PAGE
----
Property market update: 2024 outlook

Key points

  • Dwelling prices grew by around 7 per cent in 2023.
  • Throughout Australia in 2023, performance was mixed across housing markets.
  • A more modest rise in Australian house prices is expected in 2024.
  • Melbourne and Perth are expected to be the best -performing regions for the Australian housing market in 2024.

House price growth was surprisingly strong in 2023

House prices across Australia bounced back in 2023, much to the surprise of most analysts. The annual growth (of around 7 per cent) was near the long-term average.

The rise was broadly the same across houses and units. This followed a couple of years when standalone houses strongly outperformed units in 2020 and 2021, before underperforming in 2022. 

House price performance was more mixed across disaggregated market segments. Growth was strong across the Queensland, South and Western Australian housing markets.

Dwelling prices grew robustly in Sydney, less so in regional New South Wales. The increase in Melbourne prices was modest, and negligible in regional Victoria. The Tasmanian, Northern Territory, and Canberra markets were soft.

Dwelling price change
(annual % change to Dec 2023)

City Houses Units Regional Houses Units
Sydney 13 8 NSW 3 2
Melbourne 4 3 VIC 0 0
Brisbane 12 14 QLD 11 13
Adelaide 9 12 SA 12 8
Perth 19 14 WA 11 16
Hobart -1 -4 TAS 1 2
Darwin -1 -4 NT -1 -8
Canberra 1 -1 - - -

Long-term housing market performance

The differences in dwelling price performance between regions can last for longer periods. Over the past five years Melbourne, Perth, and Darwin underperformed in the capital city average, while Adelaide, Canberra, and Hobart did better. Over the past 10 years, Perth and Darwin underperformed, while Sydney and Hobart did best. 

The reason for the variation in outcomes is differing economic performance and valuation. The strong performance of Hobart was the result of its low starting house price, relative to that of the mainland capitals, and the decent performance of the Hobart economy. 

The underperformance of the Perth and Darwin markets was due to the end of the mining boom, when both markets performed particularly well.

The difference in house price performance between capital cities was only modest over a 20-year horizon, with Hobart the clear winner again. The evenness of the performance over a longer timeframe may reflect that fiscal and monetary policy have broadly the same impact across the states.

Inter-state population movements are driven by performance of regional jobs markets and differences in housing affordability. The result is that over a long period these factors have tended to even up house price outcomes.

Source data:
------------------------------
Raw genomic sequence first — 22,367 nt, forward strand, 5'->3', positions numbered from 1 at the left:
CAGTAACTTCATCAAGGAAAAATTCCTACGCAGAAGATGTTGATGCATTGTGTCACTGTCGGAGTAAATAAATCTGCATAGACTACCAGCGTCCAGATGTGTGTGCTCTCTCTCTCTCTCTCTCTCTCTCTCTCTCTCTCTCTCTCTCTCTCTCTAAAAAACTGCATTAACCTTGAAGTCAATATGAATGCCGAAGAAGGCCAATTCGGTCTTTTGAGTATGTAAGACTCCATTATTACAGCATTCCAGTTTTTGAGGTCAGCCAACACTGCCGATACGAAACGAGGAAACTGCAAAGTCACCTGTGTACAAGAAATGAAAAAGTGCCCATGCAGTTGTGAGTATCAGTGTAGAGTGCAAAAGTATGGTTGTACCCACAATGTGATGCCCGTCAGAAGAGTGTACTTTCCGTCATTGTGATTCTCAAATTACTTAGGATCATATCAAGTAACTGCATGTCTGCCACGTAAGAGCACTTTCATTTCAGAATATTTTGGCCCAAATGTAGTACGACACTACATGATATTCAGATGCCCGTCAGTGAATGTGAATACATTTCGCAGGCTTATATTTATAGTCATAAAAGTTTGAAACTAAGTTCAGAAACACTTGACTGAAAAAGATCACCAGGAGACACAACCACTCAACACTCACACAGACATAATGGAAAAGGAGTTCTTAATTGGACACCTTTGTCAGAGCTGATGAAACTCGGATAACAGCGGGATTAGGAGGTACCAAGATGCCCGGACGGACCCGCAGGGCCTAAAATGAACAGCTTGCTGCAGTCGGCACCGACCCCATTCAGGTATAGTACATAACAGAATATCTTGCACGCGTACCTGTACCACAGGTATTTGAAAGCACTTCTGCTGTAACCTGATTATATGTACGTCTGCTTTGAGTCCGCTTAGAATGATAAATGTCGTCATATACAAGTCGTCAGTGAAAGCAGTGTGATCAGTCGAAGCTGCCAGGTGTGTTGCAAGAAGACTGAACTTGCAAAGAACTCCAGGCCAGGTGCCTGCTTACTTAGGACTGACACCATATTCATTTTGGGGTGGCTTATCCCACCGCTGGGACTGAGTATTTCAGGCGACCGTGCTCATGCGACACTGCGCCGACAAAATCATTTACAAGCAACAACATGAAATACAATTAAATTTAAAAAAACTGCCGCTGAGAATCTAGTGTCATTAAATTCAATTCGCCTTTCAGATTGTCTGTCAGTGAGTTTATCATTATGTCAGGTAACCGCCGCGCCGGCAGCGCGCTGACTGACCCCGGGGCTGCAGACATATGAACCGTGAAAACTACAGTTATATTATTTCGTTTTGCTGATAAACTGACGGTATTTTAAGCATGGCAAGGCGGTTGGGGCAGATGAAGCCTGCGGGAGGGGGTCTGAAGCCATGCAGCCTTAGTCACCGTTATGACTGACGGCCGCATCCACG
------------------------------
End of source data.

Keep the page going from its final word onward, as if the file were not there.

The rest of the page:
Annualised price growth by capital city

City 5 years 10 years 20 years
Sydney 7.2 7.6 5.6
Melbourne 3.8 5.7 5.8
Brisbane 7.8 5.6 5.9
Adelaide 8.3 6.1 6.1
Perth 4.2 1.6 5.6
Hobart 9.6 7.6 7.9
Darwin 3.2 1.0 5.6
Canberra 7.9 6.8 5.8
Average 7.5 5.7 5.8

The relatively consistent performance of house prices across capital cities has been a feature of the past 40 years. The proportionate difference between Sydney and other capital city house prices has tended to fluctuate around a stable average, with cyclical movements reflecting changes in regional economic and house price valuation differences. 

The performance of the Perth and Darwin markets does differ to that of the other capital cities reflecting the greater distance of those two capitals from the major population centres on the East Coast, as well as the greater importance of the mining industry in the Western Australian and the Northern Territory economies.  

graph depicting the house price percentage of sydney when compared to Melbourne and Brisbane.
Standalone house price (% of Sydney)

House price relationships between capital cities have been broadly stable over the long-term.

graph depicting the house price percentage of sydney when compared to Perth and Darwin.
Standalone house price (% of Sydney)

The housing cycle is very different in Perth and Darwin.

Differences between house price performance over time periods is also evident at a more local level.

Over the past five years, the average price rise in the LGAs in outer areas of the major capital cities was greater than for LGAs closer to the city centres. Affordability was a factor, as well as the shift to working from home (WFH) – creating the need for more space at home and the lower cost of commuting. That outperformance disappeared when measured over a 10-year period in Sydney, and over a 20-year timeframe in both Sydney and Brisbane (the outer suburban areas outperformed in Melbourne across time periods).